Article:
When I visited my home town of Cedar Rapids, Iowa, after the Great Flood of 2008, I was most saddened by the personal detritus—photos, papers, awards and certificates—mingling with the trash lining streets and smashed up against fences. Those photos and papers were evidence of lives completely dismantled, the souls of households swept away.
In the Southeast this week, that deep post-disaster melancholy is again palpable. The tornadoes that ripped through Alabama, Mississippi and Georgia killed more than 340 people (200 in Alabama alone) and left untold devastation. Entire neighborhoods were reduced to splinters, NPR reports. Thousands of people lost their homes. Photos and marriage certificates may seem like small change in the face of such disaster, but I suspect that’s not the case when it’s the last surviving photo of your grandma.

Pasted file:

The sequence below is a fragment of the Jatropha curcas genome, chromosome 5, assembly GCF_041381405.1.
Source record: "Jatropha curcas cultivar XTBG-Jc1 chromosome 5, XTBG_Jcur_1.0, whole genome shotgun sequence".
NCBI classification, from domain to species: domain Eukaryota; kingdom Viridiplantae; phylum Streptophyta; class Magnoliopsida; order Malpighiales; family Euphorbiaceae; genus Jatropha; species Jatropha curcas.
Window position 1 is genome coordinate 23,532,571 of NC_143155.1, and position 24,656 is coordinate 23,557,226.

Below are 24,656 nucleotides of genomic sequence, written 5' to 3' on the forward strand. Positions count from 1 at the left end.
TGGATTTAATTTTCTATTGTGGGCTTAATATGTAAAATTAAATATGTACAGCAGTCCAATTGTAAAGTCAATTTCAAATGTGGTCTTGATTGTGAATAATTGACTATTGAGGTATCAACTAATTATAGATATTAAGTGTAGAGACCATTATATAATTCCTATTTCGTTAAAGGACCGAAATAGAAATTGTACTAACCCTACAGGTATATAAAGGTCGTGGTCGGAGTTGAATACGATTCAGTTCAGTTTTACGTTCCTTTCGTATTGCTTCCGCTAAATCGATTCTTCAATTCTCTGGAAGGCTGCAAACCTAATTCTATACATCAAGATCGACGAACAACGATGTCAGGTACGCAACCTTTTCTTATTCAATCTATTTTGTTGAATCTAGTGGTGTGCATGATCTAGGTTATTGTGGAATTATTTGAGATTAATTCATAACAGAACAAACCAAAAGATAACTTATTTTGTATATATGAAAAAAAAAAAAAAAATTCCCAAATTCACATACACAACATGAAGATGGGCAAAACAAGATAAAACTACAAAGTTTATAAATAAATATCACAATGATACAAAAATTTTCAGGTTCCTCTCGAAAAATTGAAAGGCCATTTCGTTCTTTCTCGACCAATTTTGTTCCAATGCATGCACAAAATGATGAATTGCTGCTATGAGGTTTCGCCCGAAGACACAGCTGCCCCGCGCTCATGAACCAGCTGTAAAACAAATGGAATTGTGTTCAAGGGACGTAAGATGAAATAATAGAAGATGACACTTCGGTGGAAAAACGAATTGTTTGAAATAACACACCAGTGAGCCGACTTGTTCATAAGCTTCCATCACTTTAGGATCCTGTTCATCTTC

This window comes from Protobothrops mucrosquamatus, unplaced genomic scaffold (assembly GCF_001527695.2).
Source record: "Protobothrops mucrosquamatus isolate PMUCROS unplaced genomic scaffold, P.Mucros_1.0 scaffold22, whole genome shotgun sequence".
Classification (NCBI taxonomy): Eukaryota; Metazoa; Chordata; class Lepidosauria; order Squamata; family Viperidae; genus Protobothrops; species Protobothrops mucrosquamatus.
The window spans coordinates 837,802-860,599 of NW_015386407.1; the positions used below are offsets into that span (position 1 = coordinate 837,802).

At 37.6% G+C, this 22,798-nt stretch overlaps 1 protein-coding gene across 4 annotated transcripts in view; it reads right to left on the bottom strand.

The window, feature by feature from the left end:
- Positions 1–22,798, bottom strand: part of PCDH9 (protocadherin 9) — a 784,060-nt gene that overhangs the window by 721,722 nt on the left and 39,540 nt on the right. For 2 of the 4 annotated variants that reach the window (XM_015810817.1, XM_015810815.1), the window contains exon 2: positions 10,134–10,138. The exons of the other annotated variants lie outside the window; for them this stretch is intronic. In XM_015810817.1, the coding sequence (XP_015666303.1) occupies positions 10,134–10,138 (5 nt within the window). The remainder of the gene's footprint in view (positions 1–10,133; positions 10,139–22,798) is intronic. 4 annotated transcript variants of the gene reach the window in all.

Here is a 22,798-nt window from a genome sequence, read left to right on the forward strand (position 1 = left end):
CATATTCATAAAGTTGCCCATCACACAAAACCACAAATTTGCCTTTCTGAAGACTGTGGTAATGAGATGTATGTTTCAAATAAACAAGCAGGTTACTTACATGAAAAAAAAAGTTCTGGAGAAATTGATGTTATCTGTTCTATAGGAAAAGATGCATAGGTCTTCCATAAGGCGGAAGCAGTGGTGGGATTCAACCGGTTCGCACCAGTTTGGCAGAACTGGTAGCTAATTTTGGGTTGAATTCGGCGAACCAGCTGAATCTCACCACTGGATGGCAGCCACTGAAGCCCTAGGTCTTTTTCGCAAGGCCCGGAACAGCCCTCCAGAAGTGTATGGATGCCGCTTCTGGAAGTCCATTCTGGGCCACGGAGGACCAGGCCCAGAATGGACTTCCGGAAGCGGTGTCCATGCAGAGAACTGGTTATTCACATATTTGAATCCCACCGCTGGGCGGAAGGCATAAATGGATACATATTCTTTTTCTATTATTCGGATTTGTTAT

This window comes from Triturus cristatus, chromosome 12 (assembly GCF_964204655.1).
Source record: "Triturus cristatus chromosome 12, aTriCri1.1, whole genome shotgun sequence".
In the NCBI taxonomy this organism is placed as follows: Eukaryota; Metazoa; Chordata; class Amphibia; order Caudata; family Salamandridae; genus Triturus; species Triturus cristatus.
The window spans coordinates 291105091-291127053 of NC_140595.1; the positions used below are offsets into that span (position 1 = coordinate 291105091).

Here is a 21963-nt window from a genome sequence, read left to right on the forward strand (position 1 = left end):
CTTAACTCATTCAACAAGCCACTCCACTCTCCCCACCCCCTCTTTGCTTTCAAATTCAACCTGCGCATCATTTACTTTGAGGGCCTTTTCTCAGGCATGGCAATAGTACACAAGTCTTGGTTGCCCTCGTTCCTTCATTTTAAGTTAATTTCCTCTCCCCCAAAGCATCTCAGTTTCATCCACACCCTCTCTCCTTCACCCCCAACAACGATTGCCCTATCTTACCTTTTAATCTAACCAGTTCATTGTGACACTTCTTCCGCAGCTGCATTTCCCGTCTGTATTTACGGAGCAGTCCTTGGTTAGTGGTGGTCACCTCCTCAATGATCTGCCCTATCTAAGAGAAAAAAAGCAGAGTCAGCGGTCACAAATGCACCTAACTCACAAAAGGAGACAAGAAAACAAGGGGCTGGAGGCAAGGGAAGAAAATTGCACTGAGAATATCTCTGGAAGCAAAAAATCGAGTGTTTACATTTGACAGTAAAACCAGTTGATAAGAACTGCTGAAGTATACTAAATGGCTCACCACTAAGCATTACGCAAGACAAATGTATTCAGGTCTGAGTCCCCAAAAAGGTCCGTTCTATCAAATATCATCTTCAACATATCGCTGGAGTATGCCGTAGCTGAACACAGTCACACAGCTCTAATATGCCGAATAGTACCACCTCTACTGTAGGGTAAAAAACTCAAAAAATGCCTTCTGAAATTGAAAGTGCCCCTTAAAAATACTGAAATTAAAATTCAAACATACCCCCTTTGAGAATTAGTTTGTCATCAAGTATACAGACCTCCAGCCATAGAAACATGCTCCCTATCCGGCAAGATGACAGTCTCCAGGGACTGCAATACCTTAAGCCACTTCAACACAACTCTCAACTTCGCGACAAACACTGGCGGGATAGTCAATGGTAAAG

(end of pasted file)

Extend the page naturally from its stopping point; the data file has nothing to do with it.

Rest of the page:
After she found pictures from Smithville, Mississippi--100 miles away from her home--Patty Bouillon started a Facebook group to let people post scans of photos and documents they've found while they clean up from the tornadoes.This excellent use of social networking is also a stirring memorial to those who lost everything as the ruthless storms picked up entire households and flung their contents far and wide.
The tornado victims need our help. You can volunteer or donate supplies or send money. Let’s help rebuild homes and neighborhoods for those who have lost everything.